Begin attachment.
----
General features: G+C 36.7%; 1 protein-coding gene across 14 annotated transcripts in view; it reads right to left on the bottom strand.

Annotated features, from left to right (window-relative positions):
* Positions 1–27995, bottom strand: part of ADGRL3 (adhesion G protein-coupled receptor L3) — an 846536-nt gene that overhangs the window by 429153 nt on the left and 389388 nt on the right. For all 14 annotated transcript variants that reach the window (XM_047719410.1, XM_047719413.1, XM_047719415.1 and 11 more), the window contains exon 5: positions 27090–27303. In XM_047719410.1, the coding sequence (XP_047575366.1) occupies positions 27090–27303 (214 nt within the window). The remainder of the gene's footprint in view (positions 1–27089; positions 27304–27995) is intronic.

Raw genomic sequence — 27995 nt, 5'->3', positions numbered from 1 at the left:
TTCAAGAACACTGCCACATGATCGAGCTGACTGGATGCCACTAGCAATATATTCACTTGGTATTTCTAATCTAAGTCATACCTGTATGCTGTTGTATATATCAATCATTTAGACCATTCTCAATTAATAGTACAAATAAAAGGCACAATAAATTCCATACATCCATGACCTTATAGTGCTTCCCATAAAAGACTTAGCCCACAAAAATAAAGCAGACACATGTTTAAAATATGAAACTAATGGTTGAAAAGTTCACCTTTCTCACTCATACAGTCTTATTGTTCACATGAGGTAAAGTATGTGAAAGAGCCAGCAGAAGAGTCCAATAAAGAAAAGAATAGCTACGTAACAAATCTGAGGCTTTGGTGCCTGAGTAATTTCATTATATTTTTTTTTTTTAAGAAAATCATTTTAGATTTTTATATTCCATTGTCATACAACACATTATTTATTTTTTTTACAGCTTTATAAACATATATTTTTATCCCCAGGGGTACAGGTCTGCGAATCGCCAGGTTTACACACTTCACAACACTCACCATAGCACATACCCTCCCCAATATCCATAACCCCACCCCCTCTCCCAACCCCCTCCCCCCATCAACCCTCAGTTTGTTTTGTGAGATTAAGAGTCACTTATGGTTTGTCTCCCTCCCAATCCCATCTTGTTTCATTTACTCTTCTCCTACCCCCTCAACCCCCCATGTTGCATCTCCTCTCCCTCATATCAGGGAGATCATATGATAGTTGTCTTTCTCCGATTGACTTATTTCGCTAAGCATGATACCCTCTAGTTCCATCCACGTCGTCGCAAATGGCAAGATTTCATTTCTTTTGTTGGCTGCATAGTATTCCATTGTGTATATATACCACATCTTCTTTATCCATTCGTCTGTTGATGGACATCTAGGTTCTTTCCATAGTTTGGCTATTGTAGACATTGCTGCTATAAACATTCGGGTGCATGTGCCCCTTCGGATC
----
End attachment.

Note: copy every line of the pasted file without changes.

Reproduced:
General features: G+C 36.7%; 1 protein-coding gene across 14 annotated transcripts in view; it reads right to left on the bottom strand.

Annotated features, from left to right (window-relative positions):
* Positions 1–27995, bottom strand: part of ADGRL3 (adhesion G protein-coupled receptor L3) — an 846536-nt gene that overhangs the window by 429153 nt on the left and 389388 nt on the right. For all 14 annotated transcript variants that reach the window (XM_047719410.1, XM_047719413.1, XM_047719415.1 and 11 more), the window contains exon 5: positions 27090–27303. In XM_047719410.1, the coding sequence (XP_047575366.1) occupies positions 27090–27303 (214 nt within the window). The remainder of the gene's footprint in view (positions 1–27089; positions 27304–27995) is intronic.

Raw genomic sequence — 27995 nt, 5'->3', positions numbered from 1 at the left:
TTCAAGAACACTGCCACATGATCGAGCTGACTGGATGCCACTAGCAATATATTCACTTGGTATTTCTAATCTAAGTCATACCTGTATGCTGTTGTATATATCAATCATTTAGACCATTCTCAATTAATAGTACAAATAAAAGGCACAATAAATTCCATACATCCATGACCTTATAGTGCTTCCCATAAAAGACTTAGCCCACAAAAATAAAGCAGACACATGTTTAAAATATGAAACTAATGGTTGAAAAGTTCACCTTTCTCACTCATACAGTCTTATTGTTCACATGAGGTAAAGTATGTGAAAGAGCCAGCAGAAGAGTCCAATAAAGAAAAGAATAGCTACGTAACAAATCTGAGGCTTTGGTGCCTGAGTAATTTCATTATATTTTTTTTTTTTAAGAAAATCATTTTAGATTTTTATATTCCATTGTCATACAACACATTATTTATTTTTTTTACAGCTTTATAAACATATATTTTTATCCCCAGGGGTACAGGTCTGCGAATCGCCAGGTTTACACACTTCACAACACTCACCATAGCACATACCCTCCCCAATATCCATAACCCCACCCCCTCTCCCAACCCCCTCCCCCCATCAACCCTCAGTTTGTTTTGTGAGATTAAGAGTCACTTATGGTTTGTCTCCCTCCCAATCCCATCTTGTTTCATTTACTCTTCTCCTACCCCCTCAACCCCCCATGTTGCATCTCCTCTCCCTCATATCAGGGAGATCATATGATAGTTGTCTTTCTCCGATTGACTTATTTCGCTAAGCATGATACCCTCTAGTTCCATCCACGTCGTCGCAAATGGCAAGATTTCATTTCTTTTGTTGGCTGCATAGTATTCCATTGTGTATATATACCACATCTTCTTTATCCATTCGTCTGTTGATGGACATCTAGGTTCTTTCCATAGTTTGGCTATTGTAGACATTGCTGCTATAAACATTCGGGTGCATGTGCCCCTTCGGATC